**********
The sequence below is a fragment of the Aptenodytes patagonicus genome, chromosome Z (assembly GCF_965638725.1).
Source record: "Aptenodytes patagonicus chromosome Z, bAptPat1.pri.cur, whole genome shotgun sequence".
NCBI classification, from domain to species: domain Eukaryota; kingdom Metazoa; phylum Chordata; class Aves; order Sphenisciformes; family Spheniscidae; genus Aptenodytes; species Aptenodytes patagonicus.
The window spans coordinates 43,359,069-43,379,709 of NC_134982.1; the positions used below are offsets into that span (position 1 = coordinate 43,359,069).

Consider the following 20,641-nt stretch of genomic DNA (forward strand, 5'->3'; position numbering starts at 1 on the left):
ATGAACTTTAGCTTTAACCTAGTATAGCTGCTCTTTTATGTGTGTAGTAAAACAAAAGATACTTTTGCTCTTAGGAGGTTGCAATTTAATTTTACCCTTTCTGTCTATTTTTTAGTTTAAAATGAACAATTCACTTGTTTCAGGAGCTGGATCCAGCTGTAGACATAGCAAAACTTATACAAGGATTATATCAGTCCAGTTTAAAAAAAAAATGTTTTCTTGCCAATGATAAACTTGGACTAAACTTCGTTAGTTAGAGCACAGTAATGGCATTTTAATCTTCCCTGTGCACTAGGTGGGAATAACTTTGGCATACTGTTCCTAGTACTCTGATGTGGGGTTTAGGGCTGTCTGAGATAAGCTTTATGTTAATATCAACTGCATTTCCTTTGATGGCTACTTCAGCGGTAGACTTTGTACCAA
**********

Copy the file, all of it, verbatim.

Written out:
The sequence below is a fragment of the Aptenodytes patagonicus genome, chromosome Z (assembly GCF_965638725.1).
Source record: "Aptenodytes patagonicus chromosome Z, bAptPat1.pri.cur, whole genome shotgun sequence".
NCBI classification, from domain to species: domain Eukaryota; kingdom Metazoa; phylum Chordata; class Aves; order Sphenisciformes; family Spheniscidae; genus Aptenodytes; species Aptenodytes patagonicus.
The window spans coordinates 43,359,069-43,379,709 of NC_134982.1; the positions used below are offsets into that span (position 1 = coordinate 43,359,069).

Consider the following 20,641-nt stretch of genomic DNA (forward strand, 5'->3'; position numbering starts at 1 on the left):
ATGAACTTTAGCTTTAACCTAGTATAGCTGCTCTTTTATGTGTGTAGTAAAACAAAAGATACTTTTGCTCTTAGGAGGTTGCAATTTAATTTTACCCTTTCTGTCTATTTTTTAGTTTAAAATGAACAATTCACTTGTTTCAGGAGCTGGATCCAGCTGTAGACATAGCAAAACTTATACAAGGATTATATCAGTCCAGTTTAAAAAAAAAATGTTTTCTTGCCAATGATAAACTTGGACTAAACTTCGTTAGTTAGAGCACAGTAATGGCATTTTAATCTTCCCTGTGCACTAGGTGGGAATAACTTTGGCATACTGTTCCTAGTACTCTGATGTGGGGTTTAGGGCTGTCTGAGATAAGCTTTATGTTAATATCAACTGCATTTCCTTTGATGGCTACTTCAGCGGTAGACTTTGTACCAA